Minuet in G major, BWV Anh. 114
The Minuet in G major is a keyboard piece included in the 1725 Notebook for Anna Magdalena Bach. For a while, it was attributed to Johann Sebastian Bach (BWV Anh. 114), but it is now universally attributed to Christian Petzold. It is a 32-measure piece primarily in the key of G major.
The Minuet in G major is found in the 1725 Notebook for Anna Magdalena Bach, where it appears with its companion piece, Minuet in G minor (BWV Anh. 115), as a pair to be performed da capo. The notebook in question, which belonged to Johann Sebastian Bach's second wife Anna Magdalena, is a compilation of music by various composers of the late 17th and early 18th century, including François Couperin, Georg Böhm, Johann Sebastian Bach, and possibly some of his sons (e.g., Carl Philipp Emanuel Bach). Most of the entries in the 1725 notebook were made by Anna Magdalena, and a few were contributed by Johann Sebastian and various friends of the Bach family. Only a few composers are identified in the notebook. The Minuet in G major and its companion are two of the many anonymous works included. In the 1970s, the Minuet in G major was identified as a piece from a harpsichord suite by Dresden organist Christian Petzold.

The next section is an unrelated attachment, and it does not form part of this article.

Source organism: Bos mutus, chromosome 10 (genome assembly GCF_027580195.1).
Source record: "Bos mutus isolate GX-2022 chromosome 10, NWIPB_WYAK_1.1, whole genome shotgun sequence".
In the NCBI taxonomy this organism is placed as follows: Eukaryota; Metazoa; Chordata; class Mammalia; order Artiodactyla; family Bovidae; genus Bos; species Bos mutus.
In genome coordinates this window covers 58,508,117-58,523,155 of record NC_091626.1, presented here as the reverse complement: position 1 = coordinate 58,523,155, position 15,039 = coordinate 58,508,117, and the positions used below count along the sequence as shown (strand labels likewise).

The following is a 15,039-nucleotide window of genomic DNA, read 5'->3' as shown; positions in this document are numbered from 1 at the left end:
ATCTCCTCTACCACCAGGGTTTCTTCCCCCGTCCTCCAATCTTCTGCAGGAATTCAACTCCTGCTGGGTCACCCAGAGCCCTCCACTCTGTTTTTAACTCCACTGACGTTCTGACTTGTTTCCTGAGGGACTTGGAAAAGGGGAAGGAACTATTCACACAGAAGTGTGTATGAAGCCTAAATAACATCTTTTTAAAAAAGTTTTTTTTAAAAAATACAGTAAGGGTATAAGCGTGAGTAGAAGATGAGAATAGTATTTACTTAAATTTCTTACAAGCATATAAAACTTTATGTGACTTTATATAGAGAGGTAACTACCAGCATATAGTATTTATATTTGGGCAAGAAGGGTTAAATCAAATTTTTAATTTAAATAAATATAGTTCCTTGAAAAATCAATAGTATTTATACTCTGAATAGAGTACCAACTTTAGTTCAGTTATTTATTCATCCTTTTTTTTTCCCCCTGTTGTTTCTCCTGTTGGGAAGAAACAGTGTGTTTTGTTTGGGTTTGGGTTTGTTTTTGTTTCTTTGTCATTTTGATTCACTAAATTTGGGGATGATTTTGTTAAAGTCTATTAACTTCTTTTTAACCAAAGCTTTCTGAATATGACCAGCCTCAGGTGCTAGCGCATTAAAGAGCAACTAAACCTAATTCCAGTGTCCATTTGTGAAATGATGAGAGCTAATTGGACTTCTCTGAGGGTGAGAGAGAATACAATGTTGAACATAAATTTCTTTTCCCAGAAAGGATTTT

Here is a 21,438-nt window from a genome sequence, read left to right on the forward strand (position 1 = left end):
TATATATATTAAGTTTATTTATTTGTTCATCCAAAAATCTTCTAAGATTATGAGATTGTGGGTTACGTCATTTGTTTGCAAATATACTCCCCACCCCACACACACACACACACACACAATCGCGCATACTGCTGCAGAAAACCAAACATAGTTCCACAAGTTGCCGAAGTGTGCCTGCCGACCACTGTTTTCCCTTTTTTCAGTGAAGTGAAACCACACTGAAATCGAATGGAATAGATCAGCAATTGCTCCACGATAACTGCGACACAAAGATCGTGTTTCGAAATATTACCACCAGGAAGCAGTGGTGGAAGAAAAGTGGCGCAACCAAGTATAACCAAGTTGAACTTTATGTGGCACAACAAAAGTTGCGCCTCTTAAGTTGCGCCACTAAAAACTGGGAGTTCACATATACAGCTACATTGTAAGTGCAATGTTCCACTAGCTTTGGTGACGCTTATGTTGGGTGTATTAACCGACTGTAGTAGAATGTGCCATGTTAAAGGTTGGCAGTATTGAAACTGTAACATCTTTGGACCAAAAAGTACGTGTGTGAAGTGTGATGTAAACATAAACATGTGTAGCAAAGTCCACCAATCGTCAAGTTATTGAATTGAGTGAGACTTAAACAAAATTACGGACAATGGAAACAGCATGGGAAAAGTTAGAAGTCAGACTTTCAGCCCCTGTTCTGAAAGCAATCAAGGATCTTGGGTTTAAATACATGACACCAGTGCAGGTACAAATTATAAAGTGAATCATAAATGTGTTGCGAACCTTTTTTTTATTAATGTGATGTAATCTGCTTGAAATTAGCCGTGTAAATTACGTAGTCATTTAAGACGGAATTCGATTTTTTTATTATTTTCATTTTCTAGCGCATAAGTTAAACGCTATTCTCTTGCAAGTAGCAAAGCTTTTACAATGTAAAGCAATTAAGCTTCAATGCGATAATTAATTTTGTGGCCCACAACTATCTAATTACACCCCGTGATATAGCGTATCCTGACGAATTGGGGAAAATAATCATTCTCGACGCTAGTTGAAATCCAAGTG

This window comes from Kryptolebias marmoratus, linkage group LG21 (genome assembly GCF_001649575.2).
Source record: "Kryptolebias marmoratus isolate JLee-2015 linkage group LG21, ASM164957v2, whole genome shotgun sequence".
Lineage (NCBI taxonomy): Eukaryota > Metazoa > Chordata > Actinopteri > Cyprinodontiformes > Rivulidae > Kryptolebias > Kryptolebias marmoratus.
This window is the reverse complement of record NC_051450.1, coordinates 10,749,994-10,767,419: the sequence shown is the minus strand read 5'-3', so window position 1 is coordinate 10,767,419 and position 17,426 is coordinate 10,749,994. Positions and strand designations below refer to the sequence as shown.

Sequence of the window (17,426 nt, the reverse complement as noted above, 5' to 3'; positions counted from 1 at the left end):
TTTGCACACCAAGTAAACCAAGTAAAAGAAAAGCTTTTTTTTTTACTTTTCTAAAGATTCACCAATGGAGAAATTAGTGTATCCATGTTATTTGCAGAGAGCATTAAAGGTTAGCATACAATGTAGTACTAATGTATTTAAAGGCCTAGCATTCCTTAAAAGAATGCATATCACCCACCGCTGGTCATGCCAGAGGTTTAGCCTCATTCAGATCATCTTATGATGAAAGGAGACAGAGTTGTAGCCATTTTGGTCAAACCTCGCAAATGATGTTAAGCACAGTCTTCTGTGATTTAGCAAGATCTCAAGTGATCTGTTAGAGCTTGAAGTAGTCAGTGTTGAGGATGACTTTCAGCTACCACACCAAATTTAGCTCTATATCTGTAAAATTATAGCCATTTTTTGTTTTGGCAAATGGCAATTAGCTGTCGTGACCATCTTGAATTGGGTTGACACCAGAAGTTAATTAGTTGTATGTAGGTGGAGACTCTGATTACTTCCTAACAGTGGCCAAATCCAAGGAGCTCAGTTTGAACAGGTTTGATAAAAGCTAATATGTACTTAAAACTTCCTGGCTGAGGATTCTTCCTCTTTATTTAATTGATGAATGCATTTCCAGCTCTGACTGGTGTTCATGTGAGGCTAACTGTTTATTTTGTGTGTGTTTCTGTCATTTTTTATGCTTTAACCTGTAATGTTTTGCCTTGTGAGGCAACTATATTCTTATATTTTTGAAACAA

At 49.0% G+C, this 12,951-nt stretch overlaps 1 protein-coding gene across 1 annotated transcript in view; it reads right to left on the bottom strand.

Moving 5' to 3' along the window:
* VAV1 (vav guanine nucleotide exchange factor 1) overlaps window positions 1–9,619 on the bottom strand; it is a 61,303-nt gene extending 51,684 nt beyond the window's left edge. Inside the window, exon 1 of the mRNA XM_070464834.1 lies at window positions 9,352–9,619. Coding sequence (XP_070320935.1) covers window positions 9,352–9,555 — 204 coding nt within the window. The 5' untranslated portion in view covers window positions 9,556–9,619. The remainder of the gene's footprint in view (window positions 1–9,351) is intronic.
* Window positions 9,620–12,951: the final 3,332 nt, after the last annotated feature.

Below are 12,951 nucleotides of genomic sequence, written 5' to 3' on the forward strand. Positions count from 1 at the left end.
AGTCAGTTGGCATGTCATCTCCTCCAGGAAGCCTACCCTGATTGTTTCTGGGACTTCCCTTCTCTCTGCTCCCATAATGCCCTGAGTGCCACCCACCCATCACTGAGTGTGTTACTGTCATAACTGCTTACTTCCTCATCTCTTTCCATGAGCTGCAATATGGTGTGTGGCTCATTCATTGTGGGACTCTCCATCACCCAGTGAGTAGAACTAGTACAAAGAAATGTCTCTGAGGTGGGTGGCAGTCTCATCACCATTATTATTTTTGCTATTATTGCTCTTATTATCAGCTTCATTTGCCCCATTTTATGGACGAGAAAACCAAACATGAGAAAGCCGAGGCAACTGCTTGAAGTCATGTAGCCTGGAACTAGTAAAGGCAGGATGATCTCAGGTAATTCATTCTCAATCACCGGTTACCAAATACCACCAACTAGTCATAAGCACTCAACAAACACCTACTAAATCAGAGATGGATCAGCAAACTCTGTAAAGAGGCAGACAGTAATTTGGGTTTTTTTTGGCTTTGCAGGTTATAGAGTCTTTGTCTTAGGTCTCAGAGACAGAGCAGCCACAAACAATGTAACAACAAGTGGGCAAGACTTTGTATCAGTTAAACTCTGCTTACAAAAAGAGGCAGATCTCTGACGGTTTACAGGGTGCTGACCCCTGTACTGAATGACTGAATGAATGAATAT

In popular culture
The melody from the 1965 pop song "A Lover's Concerto", written by American songwriters Sandy Linzer and Denny Randell, was based on the Minuet in G major. The song was recorded by the girl group The Toys and reached number 2 in the US Billboard Hot 100 and number 5 in the UK Singles Chart. "A Lover's Concerto" sold more than two million copies and was awarded gold record certification by the R.I.A.A.
In the 1984 film Electric Dreams, the piece is the basis for a duet, or a friendly musical duel, between cellist Madeline and Edgar, the computer. This song from the movie soundtrack, titled "The Duel," was composed and performed by Giorgio Moroder.
The 1995 film Mr. Holland's Opus has a scene in which the title character, a high school music teacher, explains to his students the connection between "A Lover's Concerto" and the Minuet in G major. He incorrectly identifies the piece as written by Bach, which is appropriate given the scene is set in 1965 when the public still believed the tune to be written by Bach.
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- Murrells, Joseph (1978). The Book of Golden Discs (2nd ed.). London: Barrie and Jenkins Ltd. p. 198. ISBN 0-214-20512-6.